Did a seal eat your vacation photos? A New Zealand scientist is looking for you
Written by Charlotte Graham-McLay
Krista Hupman, a biologist in New Zealand who studies the feces of leopard seals, knows they can contain surprises like feathers, fish bones and birds’ feet. But on Wednesday, she described “definitely the weirdest” find yet: a USB drive containing photos and videos of a tourist’s vacation.
Now Hupman, a research scientist at the National Institute of Water and Atmospheric Research, wants to reunite the USB drive with its owner.
The seal scat, Hupman said, was collected from Oreti Beach in the Southland region of the South Island of New Zealand in November 2017, and frozen for a later study of the animal’s diet. Two volunteers defrosting the fecal matter last month discovered the thumb drive and called Hupman.
“They said: ‘You won’t believe what we’ve found,’” she recalled.
On the memory stick — discovered intact and with the cap still on — were images of wildlife taken at Porpoise Bay, almost 60 miles from where the scat was collected, but no identifiable human faces. Some images included a blue kayak, which the researchers hope might be recognizable to the stick’s owner.
Hupman is part of a team studying leopard seals, an Antarctic species increasingly being seen farther north in New Zealand. The researchers are trying to find out why.
Four people have come forward to claim the USB drive since its existence was reported Tuesday, but Hupman said she did not believe any of them was the actual owner. Claimants have to answer questions about the contents of the drive, including recalling some descriptive file names.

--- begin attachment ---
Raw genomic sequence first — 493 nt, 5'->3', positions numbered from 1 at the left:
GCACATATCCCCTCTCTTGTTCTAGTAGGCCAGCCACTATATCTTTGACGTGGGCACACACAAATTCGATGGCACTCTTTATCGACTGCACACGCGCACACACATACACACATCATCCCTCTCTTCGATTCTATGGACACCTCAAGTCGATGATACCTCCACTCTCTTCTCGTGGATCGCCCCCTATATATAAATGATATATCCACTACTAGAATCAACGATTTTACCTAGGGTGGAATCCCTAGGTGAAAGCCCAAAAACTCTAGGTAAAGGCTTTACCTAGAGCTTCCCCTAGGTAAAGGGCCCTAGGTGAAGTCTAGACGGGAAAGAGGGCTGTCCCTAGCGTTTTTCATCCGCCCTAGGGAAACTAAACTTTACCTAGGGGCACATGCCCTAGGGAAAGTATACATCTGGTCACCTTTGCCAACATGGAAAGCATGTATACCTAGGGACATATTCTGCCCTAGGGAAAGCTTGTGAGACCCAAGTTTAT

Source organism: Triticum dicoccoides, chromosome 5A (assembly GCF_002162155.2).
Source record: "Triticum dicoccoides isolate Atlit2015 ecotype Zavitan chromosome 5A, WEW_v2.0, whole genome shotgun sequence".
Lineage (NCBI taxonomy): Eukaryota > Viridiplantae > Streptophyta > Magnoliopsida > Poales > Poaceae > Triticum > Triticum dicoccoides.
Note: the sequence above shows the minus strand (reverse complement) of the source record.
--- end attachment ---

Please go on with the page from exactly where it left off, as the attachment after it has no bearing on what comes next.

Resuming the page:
On social media, New Zealanders agitated for a resolution to the mystery. “This is the most NZ CSI ever,” one Twitter user wrote, while another rewrote the lyrics to the Police song “Message in a Bottle” to reflect the fate of the USB drive in the digestive tract of a “constipated seal.”
Hupman said she hoped the publicity would encourage visitors to New Zealand’s beaches to help with the scientists’ research. Her website lists instructions for how to scoop up seal scat found on the beach, freeze it and get it to her team.
“Weirdly enough, you can put it in the post,” Hupman said of the scat. “You just need to make sure it reaches its final destination in a frozen way.”